Welcome to the Piano World Piano Forums
Over 2 million posts about pianos, digital pianos, and all types of keyboard instruments
Join the World's Largest Community of Piano Lovers (it's free)
It's Fun to Play the Piano ... Please Pass It On!

Gifts and supplies for the musician

SEARCH
the Forums & Piano World

Trying Something New with Search
(ad) Pianoteq
(ad) Pearl River
Pearl River Pianos
(ad) P B Guide
Acoustic & Digital Piano Guide
(ad) Lindeblad Piano
Lindeblad Piano Restoration
Who's Online
89 registered (AndrewJCW, ando, aric, Anticlock, 25 invisible), 997 Guests and 8 Spiders online.
Key: Admin, Global Mod, Mod
(ad) Estonia Piano
Estonia Pianos
Quick Links to Useful Piano & Music Resources
Our Classified Ads
Find Piano Professionals-

*Piano Dealers - Piano Stores
*Piano Tuners
*Piano Teachers
*Piano Movers
*Piano Restorations
*Piano Manufacturers
*Organs

Quick Links:
*Advertise On Piano World
*Free Piano Newsletter
*Online Piano Recitals
*Piano Recitals Index
*Piano & Music Accessories
*Live Piano Venues
*Music School Listings
* Buying a Piano
*Buying A Acoustic Piano
*Buying a Digital Piano
*Pianos for Sale
*Sell Your Piano
*How Old is My Piano?
*Piano Books
*Piano Art, Pictures, & Posters
*Directory/Site Map
*Contest
*Links
*Virtual Piano
*Music Word Search
*Piano Screen Saver
*Piano Videos
*Virtual Piano Chords
Sheet Music
(PW is an affiliate)
Sheet Music Plus Featured Sale
Topic Options
#2007040 - 12/31/12 12:16 PM Basic Piano Regulation Tips for a Novice
Phillip Kwan Offline
Junior Member

Registered: 12/31/12
Posts: 10
Hi all,

I've recently become the owner of a 1974 Kawai model 600 grand. The strings have been replaced, new pin block and tuning pins. The hammers look to be in good shape, without too much wear on the felts. Hammer knuckles show some very minor wear, mostly discolouration from the jack.

I have a basic understanding of the parts and action of the piano, and have been tinkering with it carefully over the last few days. I suppose what I'm lacking the most are the "rules of thumb" for the correction positions and alignments of the action at rest, and at different stages of the hammer strike.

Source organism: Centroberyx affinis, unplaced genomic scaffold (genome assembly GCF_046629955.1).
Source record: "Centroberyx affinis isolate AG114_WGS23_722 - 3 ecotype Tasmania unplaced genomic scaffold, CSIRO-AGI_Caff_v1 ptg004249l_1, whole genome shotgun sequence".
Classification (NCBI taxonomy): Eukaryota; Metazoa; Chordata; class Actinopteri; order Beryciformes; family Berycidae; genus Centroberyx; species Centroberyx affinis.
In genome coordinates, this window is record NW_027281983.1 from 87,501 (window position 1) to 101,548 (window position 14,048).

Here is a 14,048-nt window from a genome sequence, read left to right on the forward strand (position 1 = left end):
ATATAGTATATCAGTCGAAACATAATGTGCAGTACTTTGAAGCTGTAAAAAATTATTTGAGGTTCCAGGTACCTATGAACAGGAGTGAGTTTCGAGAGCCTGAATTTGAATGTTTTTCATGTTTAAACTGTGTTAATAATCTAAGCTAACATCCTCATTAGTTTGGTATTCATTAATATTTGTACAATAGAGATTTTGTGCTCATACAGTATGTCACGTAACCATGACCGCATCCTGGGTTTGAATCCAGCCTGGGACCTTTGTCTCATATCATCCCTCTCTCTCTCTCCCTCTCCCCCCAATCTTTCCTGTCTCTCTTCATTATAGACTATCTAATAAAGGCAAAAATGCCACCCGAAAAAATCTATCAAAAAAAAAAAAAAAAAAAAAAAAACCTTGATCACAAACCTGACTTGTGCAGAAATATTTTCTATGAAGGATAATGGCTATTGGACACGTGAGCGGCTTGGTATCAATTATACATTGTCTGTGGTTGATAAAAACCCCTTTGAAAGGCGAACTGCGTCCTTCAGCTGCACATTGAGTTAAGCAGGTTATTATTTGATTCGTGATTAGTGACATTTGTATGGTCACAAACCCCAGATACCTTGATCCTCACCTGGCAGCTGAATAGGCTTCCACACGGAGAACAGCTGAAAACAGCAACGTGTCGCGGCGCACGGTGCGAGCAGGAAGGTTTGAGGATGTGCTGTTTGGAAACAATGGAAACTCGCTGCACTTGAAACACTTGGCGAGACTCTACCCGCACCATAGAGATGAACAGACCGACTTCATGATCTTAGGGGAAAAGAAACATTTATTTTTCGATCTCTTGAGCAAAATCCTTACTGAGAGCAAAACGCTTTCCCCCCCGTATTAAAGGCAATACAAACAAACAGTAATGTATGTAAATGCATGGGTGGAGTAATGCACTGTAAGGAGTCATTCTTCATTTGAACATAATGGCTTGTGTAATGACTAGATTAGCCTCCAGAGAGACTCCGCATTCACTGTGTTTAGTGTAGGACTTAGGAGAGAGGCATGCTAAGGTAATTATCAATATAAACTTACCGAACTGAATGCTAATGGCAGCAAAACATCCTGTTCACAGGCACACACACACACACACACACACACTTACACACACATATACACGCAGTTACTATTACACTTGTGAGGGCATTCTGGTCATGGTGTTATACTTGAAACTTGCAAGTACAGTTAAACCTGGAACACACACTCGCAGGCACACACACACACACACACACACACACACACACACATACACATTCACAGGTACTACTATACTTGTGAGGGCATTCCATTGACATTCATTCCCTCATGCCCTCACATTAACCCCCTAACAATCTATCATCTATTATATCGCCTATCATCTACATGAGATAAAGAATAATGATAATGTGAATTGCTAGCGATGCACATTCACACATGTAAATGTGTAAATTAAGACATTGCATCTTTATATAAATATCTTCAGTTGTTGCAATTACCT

Maybe I'll start off with a few very basic questions:

1. I read somewhere that the wippen should be such that the hammer head does not rest on the felt, and is suspended slightly above it in the stationary position. Is there a general rule for how much above the felt hammer rest it should be?

2. Where the top of the repetition lever butts up to the underside of the hammer joint (on my Kawai, the top of the repetition lever has a small pad that pushes up against the screw head at the hammer joint), should this be at the same height on all pianos. I've discovered that there are quite a few things that affect the total height extension of the wippen assembly, but I'll keep this question generic for now.

3. Similarly, I've also read that in the stationary position, the jack should be just ever-so slightly below the edges of the repetition lever at the opening. Should I use the jack regulating screw to position the jack directly square below the hammer knuckle? If the hammer knuckles are not perfectly aligned key-to-key, should the jack be adjusted to achieve the above?

4. Should the position of the let-off button be aligned for all keys? IE. should I level all the let-off buttons so that they're at the same height off the base of the action? Or do the specific adjustments to independent wippens demand that the let-off button be different in order to accommodate?

5. The height of the hammer rest, from what I can infer, determines to a certain extent the volume of the piano. My Kawai is currently quite loud, which is probably in part due to the empty room that it's located in (at the moment devoid of furniture and area rugs). I'm thinking of raising the hammer rest, but I don't want to compromise the key dip. Is there a way to adjust this without making the key dip too shallow?

6. Could someone describe the optimal position of the hammer and wippen when the key is slowly depressed all the way? Where the jack slightly kicks out from underneath the hammer knuckle and does a little wobble? I'm not quite sure how to describe it, but I'm sure you all know what I'm referring to. This "action" isn't consistent across all the keys, so I'd like to make them all consistent, but need to know what it's supposed to be like.